3. 2005 user survey: On the 2005 survey four users mentioned that moving data between machines was an inhibitor to doing visualization.

    NERSC response: In early 2006 the NERSC Global Filesystem was deployed to address this issue. It is a large, shared filesystem that can be accessed from all the computational systems at NERSC.

    Moving files between machines did not come up as an issue on the 2006 survey, and users were mostly satisfied with NGF reliability and performance.

  4. 2005 user survey: On the 2005 survey 17 users requested more hardware resources.

    NERSC response: In addition to deploying the Bassi POWER5 system in early 2006, NERSC has announced plans to deploy a 19,344 processor Cray XT4 systemin 2007. User satisfaction with available computing hardware at NERSC increased by 0.3 points on the 2006 survey, and only ten users requested additional computing resources in the Comments about NERSC section.

Users are invited to provide overall comments about NERSC:

113 users answered the question What does NERSC do well?   87 respondents stated that NERSC gives them access to powerful computing resources without which they could not do their science; 47 mentioned excellent support services and NERSC's responsive staff; 27 highlighted good software support or an easy to use user environment; 24 pointed to hardware stability and reliability. Some representative comments are:

The computers are stable and always up. The consultants are knowledgeable. The users are kept well informed about what's happening to the systems. The available software is complete. The NERSC people are friendly.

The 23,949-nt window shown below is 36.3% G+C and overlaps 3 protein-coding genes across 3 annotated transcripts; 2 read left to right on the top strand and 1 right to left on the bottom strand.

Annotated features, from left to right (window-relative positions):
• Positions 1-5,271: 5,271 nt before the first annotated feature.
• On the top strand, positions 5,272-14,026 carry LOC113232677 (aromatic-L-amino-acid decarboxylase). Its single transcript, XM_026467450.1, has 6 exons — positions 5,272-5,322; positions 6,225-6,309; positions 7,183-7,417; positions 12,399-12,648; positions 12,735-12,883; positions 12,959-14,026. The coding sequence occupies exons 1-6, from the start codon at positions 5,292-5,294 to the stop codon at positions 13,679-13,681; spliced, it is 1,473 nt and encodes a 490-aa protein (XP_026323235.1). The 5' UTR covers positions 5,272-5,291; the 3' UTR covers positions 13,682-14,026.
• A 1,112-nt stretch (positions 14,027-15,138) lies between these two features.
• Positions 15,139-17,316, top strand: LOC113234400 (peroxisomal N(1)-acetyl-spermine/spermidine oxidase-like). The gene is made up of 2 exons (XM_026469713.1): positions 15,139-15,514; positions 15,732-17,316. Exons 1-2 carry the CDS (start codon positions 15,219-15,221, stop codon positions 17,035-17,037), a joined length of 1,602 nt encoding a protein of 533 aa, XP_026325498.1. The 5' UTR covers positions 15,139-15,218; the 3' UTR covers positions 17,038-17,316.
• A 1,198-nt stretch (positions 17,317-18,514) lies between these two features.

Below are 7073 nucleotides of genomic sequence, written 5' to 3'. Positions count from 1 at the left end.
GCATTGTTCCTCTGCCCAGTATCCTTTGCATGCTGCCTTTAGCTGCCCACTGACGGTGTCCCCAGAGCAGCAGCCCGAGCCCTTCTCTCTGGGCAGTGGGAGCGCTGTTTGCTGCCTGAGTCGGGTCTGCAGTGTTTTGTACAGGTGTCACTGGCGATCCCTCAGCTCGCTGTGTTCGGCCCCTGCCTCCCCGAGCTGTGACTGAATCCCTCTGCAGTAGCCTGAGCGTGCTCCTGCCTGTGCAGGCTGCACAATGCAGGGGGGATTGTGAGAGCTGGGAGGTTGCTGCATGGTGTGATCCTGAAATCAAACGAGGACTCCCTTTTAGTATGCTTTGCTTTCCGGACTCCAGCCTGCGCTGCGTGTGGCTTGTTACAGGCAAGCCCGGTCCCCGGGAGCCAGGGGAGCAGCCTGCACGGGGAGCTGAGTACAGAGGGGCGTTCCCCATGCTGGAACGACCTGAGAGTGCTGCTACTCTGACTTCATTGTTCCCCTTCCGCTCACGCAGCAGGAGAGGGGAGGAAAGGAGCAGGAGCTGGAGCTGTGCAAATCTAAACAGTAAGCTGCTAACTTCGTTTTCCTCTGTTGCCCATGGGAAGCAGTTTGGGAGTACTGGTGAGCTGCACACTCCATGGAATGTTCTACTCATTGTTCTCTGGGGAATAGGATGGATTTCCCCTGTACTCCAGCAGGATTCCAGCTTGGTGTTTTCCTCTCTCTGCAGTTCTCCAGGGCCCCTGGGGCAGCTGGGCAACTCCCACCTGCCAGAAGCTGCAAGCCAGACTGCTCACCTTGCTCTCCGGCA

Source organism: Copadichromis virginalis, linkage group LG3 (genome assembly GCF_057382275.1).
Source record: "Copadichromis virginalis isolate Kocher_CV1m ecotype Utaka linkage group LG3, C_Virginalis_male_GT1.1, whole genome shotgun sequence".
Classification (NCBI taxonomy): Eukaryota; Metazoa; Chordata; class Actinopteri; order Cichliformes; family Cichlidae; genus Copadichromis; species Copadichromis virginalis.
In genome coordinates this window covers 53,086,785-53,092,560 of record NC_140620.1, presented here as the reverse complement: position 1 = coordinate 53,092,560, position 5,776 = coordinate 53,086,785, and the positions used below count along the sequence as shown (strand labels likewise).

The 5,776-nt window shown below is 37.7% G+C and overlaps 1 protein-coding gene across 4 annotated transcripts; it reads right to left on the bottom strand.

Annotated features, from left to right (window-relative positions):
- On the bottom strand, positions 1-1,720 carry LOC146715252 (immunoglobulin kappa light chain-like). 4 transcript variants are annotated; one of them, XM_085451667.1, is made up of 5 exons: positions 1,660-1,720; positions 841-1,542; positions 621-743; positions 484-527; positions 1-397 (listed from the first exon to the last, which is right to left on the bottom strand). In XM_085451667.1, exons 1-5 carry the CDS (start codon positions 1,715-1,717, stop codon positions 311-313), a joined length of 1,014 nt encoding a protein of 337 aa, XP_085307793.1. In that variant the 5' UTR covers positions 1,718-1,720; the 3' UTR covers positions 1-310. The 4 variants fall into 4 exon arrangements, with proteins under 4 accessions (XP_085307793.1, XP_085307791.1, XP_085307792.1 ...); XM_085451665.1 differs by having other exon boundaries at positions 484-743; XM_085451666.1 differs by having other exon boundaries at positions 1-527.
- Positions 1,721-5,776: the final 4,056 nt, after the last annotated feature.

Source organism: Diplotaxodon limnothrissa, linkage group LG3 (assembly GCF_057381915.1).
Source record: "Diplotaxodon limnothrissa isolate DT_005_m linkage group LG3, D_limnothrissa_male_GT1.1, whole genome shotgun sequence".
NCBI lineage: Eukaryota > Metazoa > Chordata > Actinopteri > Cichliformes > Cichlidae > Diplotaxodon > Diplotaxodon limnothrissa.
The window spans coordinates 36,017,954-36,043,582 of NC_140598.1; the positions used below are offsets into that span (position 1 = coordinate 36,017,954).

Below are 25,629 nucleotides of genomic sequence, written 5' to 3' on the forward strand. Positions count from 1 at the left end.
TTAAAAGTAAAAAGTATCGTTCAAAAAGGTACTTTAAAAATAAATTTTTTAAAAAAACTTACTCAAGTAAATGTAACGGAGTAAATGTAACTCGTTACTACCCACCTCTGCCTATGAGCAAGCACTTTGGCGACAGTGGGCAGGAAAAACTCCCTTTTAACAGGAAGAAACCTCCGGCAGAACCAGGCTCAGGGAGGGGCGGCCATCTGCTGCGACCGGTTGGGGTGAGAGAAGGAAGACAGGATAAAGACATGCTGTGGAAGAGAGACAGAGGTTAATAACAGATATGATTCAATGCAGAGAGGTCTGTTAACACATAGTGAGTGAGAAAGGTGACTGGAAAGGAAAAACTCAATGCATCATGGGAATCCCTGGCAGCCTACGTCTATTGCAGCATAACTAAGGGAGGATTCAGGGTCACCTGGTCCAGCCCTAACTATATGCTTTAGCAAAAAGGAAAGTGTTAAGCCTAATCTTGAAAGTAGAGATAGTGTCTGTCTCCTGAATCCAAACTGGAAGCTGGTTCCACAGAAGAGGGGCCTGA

NERSC runs a reliable computing service with good documentation of resources. I especially like the way they have been able to strike a good balance between the sometimes conflicting goals of being at the "cutting edge" while maintaining a high degree of uptime and reliable access to their computers.

NERSC has a lot of computational power distributed in many different platforms (SP, Linux clusters, SMP machines) that can be tailored to all sorts of applications. I think that the DaVinci machine was a great addition to your resource pool, for quick and inexpensive OMP parallelization.

The preinstalled application packages are truly useful to me. Some of these applications are quite tricky to install by myself.

NERSC makes possible for me extensive numerical calculations that are a crucial part of my research program in environmental geophysics. I compute at NERSC to use fast machines with multiple processors that I can run simultaneously. It is a great resource.

72 users responded to What should NERSC do differently?.

In previous years the greatest areas of concern were dominated by queue turnaround and job scheduling issues. In 2004 , 45 users reported dissatisfaction with queue turnaround times. In 2005 this number dropped to 24 and this year only 5 users made such comments. NERSC has made many efforts to acquire new hardware, to implement equitable queueing policies across the NERSC machines and to address queue turnaround times by allocating fewer of the total available cycles, and this has clearly paid off. The top three areas of concern this year are job scheduling, more compute cycles, and software issues.

Some of the comments from this section are:

The move now is to large numbers of CPUs with relatively low amounts of RAM per CPU. My code is moving the opossite direction. While I can run larger problems with very large numbers of CPUs, for full 3-D simulations, large amounts of RAM per CPU are required. Thus NERSC should acquire a machine with say 1024 CPUs, but 16 or 32 GB RAM/CPU.

More adequate and equitable resources allocation based on what the user accomplished in the previous year.

Increased storage resources would be very helpful. Global file systems have been started and should be continued and improved.